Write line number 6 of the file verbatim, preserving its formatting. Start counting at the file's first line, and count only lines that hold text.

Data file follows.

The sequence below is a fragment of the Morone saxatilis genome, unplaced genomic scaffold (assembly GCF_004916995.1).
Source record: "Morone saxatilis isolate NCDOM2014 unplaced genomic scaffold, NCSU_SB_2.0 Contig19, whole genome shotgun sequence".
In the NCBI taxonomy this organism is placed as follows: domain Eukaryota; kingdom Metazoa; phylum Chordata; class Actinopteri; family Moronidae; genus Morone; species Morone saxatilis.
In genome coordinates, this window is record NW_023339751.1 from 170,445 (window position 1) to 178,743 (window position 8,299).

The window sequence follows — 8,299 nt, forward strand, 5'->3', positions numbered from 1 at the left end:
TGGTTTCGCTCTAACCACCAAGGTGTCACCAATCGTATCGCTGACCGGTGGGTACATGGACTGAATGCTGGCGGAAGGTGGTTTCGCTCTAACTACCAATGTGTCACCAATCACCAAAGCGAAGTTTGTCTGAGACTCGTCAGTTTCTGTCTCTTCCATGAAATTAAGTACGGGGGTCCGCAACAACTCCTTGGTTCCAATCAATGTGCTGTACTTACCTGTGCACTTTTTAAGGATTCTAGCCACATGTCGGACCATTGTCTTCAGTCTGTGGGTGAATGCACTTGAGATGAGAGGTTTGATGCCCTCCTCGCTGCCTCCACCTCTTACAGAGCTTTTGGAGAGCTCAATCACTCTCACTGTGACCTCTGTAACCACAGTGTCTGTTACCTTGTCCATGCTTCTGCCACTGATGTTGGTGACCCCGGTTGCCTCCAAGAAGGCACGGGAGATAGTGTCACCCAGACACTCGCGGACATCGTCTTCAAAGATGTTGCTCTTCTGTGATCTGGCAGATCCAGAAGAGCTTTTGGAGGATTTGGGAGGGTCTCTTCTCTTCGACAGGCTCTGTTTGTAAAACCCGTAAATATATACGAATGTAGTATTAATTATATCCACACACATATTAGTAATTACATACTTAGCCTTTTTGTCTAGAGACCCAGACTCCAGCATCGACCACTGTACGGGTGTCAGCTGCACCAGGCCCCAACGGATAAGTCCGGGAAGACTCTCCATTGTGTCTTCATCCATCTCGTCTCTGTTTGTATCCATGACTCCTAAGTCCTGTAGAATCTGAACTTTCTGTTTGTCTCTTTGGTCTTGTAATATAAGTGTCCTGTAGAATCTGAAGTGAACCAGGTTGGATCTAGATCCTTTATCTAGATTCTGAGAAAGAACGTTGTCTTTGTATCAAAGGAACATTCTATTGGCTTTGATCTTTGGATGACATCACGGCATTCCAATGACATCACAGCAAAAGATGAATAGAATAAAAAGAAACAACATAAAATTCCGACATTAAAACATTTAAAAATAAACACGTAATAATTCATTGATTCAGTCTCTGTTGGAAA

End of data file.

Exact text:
TGGTTTCGCTCTAACCACCAAGGTGTCACCAATCGTATCGCTGACCGGTGGGTACATGGACTGAATGCTGGCGGAAGGTGGTTTCGCTCTAACTACCAATGTGTCACCAATCACCAAAGCGAAGTTTGTCTGAGACTCGTCAGTTTCTGTCTCTTCCATGAAATTAAGTACGGGGGTCCGCAACAACTCCTTGGTTCCAATCAATGTGCTGTACTTACCTGTGCACTTTTTAAGGATTCTAGCCACATGTCGGACCATTGTCTTCAGTCTGTGGGTGAATGCACTTGAGATGAGAGGTTTGATGCCCTCCTCGCTGCCTCCACCTCTTACAGAGCTTTTGGAGAGCTCAATCACTCTCACTGTGACCTCTGTAACCACAGTGTCTGTTACCTTGTCCATGCTTCTGCCACTGATGTTGGTGACCCCGGTTGCCTCCAAGAAGGCACGGGAGATAGTGTCACCCAGACACTCGCGGACATCGTCTTCAAAGATGTTGCTCTTCTGTGATCTGGCAGATCCAGAAGAGCTTTTGGAGGATTTGGGAGGGTCTCTTCTCTTCGACAGGCTCTGTTTGTAAAACCCGTAAATATATACGAATGTAGTATTAATTATATCCACACACATATTAGTAATTACATACTTAGCCTTTTTGTCTAGAGACCCAGACTCCAGCATCGACCACTGTACGGGTGTCAGCTGCACCAGGCCCCAACGGATAAGTCCGGGAAGACTCTCCATTGTGTCTTCATCCATCTCGTCTCTGTTTGTATCCATGACTCCTAAGTCCTGTAGAATCTGAACTTTCTGTTTGTCTCTTTGGTCTTGTAATATAAGTGTCCTGTAGAATCTGAAGTGAACCAGGTTGGATCTAGATCCTTTATCTAGATTCTGAGAAAGAACGTTGTCTTTGTATCAAAGGAACATTCTATTGGCTTTGATCTTTGGATGACATCACGGCATTCCAATGACATCACAGCAAAAGATGAATAGAATAAAAAGAAACAACATAAAATTCCGACATTAAAACATTTAAAAATAAACACGTAATAATTCATTGATTCAGTCTCTGTTGGAAA